NEW YORK — Parents always want their kids to have it better than they did growing up. Anyone with a family can relate; we all work hard so that our families and children enjoy a good life. Apparently, for many modern moms & dads, that sentiment also includes avoiding the mistakes that their own parents made while raising them. A recent survey of 2,000 U.S. parents of school-aged children noted that 76% believe themselves to be much better parents than their own moms & dads.
Of course, the world is a much different place than it was just a few decades ago, and the majority of respondents believe it has become that much harder to raise children in 2020. A full 75% said that it is harder to be a parent today than it was when they were growing up.
The research, commissioned by Osmo, identified a common theme among respondents. The vast majority (78%) are determined not to recreate the negative aspects of their childhood for their own kids.
Here are a few additional, interesting statistics regarding modern parenting: 41% don’t believe in strict bedtimes, and 39% don’t make their kids stay at the dinner table until their plate is clean. Also, more than a third claim to never tell their children to “go to your room!”
Corporal punishment was another staple of past parenting methods, but 46% of respondents refuse to spank their children or use any physical force to enforce rules these days.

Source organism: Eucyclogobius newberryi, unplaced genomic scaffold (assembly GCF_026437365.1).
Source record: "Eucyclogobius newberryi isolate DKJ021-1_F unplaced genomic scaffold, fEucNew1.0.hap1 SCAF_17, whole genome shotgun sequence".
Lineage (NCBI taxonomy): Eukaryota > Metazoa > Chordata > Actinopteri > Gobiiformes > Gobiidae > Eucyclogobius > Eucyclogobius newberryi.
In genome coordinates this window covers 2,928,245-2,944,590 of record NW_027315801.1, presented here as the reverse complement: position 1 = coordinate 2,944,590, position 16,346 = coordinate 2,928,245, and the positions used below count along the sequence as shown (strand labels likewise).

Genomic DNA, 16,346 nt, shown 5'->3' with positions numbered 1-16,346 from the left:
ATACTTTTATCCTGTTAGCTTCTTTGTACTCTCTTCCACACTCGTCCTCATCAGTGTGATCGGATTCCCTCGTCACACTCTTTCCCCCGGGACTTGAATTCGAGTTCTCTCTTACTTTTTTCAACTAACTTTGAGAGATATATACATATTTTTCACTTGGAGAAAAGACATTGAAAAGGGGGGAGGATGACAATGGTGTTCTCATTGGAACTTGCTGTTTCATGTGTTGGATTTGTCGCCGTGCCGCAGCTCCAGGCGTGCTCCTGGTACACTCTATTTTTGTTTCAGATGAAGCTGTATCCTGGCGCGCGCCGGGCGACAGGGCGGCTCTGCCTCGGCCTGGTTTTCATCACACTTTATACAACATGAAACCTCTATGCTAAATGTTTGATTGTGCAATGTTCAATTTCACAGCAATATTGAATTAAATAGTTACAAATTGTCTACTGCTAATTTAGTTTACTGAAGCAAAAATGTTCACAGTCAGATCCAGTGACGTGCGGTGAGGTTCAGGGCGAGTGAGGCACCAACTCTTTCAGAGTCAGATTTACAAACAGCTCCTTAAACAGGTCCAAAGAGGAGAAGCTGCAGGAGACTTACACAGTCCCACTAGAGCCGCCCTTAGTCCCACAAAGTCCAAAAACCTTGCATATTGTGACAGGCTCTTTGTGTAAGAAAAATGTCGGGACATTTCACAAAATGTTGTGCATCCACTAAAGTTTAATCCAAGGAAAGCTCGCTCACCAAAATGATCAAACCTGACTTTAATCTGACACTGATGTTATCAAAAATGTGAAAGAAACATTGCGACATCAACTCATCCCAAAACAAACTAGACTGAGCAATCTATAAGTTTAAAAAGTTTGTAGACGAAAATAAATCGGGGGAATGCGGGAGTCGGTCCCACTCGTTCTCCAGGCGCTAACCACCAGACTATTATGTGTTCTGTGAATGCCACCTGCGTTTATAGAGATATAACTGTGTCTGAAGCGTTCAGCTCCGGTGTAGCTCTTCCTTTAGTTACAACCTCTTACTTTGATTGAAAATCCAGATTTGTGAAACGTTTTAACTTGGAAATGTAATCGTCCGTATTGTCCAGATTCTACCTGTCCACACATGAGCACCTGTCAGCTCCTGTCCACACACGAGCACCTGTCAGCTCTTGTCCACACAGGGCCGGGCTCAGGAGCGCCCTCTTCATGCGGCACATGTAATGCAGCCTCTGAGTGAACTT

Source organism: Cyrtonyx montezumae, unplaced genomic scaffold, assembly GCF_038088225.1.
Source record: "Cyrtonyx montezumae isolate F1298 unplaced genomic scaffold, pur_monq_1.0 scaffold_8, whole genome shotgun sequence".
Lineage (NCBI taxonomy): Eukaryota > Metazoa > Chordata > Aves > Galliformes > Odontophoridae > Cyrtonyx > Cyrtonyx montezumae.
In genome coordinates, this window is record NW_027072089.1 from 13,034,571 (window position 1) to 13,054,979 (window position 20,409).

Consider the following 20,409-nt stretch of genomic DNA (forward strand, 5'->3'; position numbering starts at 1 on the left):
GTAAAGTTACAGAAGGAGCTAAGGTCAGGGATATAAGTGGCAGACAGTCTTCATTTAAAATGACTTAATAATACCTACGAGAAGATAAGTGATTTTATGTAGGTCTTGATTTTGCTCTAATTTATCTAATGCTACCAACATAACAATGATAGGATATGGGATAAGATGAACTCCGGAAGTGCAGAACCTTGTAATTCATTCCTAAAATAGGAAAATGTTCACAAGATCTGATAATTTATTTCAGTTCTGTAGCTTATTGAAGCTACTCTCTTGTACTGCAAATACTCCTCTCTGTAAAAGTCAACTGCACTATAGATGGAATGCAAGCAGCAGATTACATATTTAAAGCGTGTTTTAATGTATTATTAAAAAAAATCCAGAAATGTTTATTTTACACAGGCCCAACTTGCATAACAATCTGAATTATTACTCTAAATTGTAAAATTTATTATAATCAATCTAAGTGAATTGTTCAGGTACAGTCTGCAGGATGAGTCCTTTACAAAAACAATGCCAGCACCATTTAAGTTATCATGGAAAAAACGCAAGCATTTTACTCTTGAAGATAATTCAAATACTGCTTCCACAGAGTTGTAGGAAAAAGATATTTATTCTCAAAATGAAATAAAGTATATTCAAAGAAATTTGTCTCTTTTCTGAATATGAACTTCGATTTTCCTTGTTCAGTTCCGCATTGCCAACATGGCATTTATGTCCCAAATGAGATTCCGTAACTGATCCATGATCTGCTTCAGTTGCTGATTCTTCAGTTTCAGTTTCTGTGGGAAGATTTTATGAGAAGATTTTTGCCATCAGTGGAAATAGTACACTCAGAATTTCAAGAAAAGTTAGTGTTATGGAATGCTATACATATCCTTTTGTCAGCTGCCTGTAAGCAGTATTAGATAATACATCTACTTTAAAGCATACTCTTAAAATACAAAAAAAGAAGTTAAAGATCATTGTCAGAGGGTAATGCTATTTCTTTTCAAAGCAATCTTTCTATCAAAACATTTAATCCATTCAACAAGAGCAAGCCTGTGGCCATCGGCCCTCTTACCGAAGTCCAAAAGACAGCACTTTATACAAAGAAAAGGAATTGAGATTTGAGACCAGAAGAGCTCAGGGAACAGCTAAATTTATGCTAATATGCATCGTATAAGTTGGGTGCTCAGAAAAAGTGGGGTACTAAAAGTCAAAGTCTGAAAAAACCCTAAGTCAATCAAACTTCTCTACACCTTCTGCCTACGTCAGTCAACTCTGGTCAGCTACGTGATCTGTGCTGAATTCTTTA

Regardless of how one may feel about these parenting shifts over the years, there is certainly no denying that modern parents have some new problems to contend with, and the most obvious is the internet. A full 25% said that making sure their children use technology safely is among their top concerns.
Meanwhile, 69% have set stringent screen time rules for their kids and 71% admitted they need to be even stricter when it comes to their kids using tech gadgets. At the same time, a decent number of parents seem to take a more relaxed approach to their kids and technology. A surprising 20% allow their kids unmonitored access to a smartphone, and 30% let their kids use a tablet however they like.
Another 34% of modern parents let their kids play mobile gaming devices unsupervised, and 32% have the same approach with home consoles.
Still, four in five constantly worry about all the time their kids spend in front of screens, mostly because it’s impossible to keep track of every single piece of content their child consumes. In fact, 82% said they would let their kids spend even more time on such devices if the content being shown was only educational.
On average, respondents would be willing to spend an extra $34.55 per month on educational content and materials for their children.
All of the survey’s participants were also asked about the most challenging aspects of modern parenting. The top response was discipline (49%), followed by setting boundaries (43%), education (39%), scheduling (36%), and the daily grind (32%). The top 12 answers were rounded out with work-life balance (30%), nutrition (29%), noise levels (27%), safe use of technology (27%), good health and hygiene (27%), entertainment (25%), and filling the day (25%).
The survey was conducted by OnePoll.